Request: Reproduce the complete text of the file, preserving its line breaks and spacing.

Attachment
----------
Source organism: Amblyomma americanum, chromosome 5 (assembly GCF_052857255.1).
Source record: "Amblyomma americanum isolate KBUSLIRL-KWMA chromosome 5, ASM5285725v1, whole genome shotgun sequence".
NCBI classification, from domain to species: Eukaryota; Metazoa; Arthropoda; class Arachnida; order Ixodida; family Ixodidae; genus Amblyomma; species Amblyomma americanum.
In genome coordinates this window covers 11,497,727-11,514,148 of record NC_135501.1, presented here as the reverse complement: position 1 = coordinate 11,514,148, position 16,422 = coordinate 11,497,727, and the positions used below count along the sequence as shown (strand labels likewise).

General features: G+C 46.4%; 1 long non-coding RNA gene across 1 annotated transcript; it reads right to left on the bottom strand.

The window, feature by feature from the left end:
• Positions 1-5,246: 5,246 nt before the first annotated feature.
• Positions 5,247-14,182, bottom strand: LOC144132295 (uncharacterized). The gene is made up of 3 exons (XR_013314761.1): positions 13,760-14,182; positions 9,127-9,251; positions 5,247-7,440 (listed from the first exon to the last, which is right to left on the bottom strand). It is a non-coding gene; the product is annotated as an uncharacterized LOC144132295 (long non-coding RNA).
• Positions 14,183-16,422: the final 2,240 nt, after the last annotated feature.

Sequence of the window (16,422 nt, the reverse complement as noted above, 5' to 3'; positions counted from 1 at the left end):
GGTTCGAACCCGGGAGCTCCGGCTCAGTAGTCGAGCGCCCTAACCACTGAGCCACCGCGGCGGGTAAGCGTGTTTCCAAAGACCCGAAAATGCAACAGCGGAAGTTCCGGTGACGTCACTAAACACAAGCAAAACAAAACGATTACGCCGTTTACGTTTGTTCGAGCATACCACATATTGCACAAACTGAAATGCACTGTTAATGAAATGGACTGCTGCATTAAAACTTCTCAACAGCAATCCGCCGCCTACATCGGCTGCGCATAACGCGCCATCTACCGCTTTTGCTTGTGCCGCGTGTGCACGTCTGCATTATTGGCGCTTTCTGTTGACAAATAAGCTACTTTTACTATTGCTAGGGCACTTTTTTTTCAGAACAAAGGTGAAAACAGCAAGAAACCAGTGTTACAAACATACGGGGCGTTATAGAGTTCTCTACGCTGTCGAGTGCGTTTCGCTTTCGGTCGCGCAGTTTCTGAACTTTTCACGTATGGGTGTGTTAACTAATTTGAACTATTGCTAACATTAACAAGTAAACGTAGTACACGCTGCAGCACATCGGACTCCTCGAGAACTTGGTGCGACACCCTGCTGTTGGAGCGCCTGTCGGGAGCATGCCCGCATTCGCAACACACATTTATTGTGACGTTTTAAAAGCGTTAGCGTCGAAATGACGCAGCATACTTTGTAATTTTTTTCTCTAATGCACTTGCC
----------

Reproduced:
Source organism: Amblyomma americanum, chromosome 5 (assembly GCF_052857255.1).
Source record: "Amblyomma americanum isolate KBUSLIRL-KWMA chromosome 5, ASM5285725v1, whole genome shotgun sequence".
NCBI classification, from domain to species: Eukaryota; Metazoa; Arthropoda; class Arachnida; order Ixodida; family Ixodidae; genus Amblyomma; species Amblyomma americanum.
In genome coordinates this window covers 11,497,727-11,514,148 of record NC_135501.1, presented here as the reverse complement: position 1 = coordinate 11,514,148, position 16,422 = coordinate 11,497,727, and the positions used below count along the sequence as shown (strand labels likewise).

General features: G+C 46.4%; 1 long non-coding RNA gene across 1 annotated transcript; it reads right to left on the bottom strand.

The window, feature by feature from the left end:
• Positions 1-5,246: 5,246 nt before the first annotated feature.
• Positions 5,247-14,182, bottom strand: LOC144132295 (uncharacterized). The gene is made up of 3 exons (XR_013314761.1): positions 13,760-14,182; positions 9,127-9,251; positions 5,247-7,440 (listed from the first exon to the last, which is right to left on the bottom strand). It is a non-coding gene; the product is annotated as an uncharacterized LOC144132295 (long non-coding RNA).
• Positions 14,183-16,422: the final 2,240 nt, after the last annotated feature.

Sequence of the window (16,422 nt, the reverse complement as noted above, 5' to 3'; positions counted from 1 at the left end):
GGTTCGAACCCGGGAGCTCCGGCTCAGTAGTCGAGCGCCCTAACCACTGAGCCACCGCGGCGGGTAAGCGTGTTTCCAAAGACCCGAAAATGCAACAGCGGAAGTTCCGGTGACGTCACTAAACACAAGCAAAACAAAACGATTACGCCGTTTACGTTTGTTCGAGCATACCACATATTGCACAAACTGAAATGCACTGTTAATGAAATGGACTGCTGCATTAAAACTTCTCAACAGCAATCCGCCGCCTACATCGGCTGCGCATAACGCGCCATCTACCGCTTTTGCTTGTGCCGCGTGTGCACGTCTGCATTATTGGCGCTTTCTGTTGACAAATAAGCTACTTTTACTATTGCTAGGGCACTTTTTTTTCAGAACAAAGGTGAAAACAGCAAGAAACCAGTGTTACAAACATACGGGGCGTTATAGAGTTCTCTACGCTGTCGAGTGCGTTTCGCTTTCGGTCGCGCAGTTTCTGAACTTTTCACGTATGGGTGTGTTAACTAATTTGAACTATTGCTAACATTAACAAGTAAACGTAGTACACGCTGCAGCACATCGGACTCCTCGAGAACTTGGTGCGACACCCTGCTGTTGGAGCGCCTGTCGGGAGCATGCCCGCATTCGCAACACACATTTATTGTGACGTTTTAAAAGCGTTAGCGTCGAAATGACGCAGCATACTTTGTAATTTTTTTCTCTAATGCACTTGCC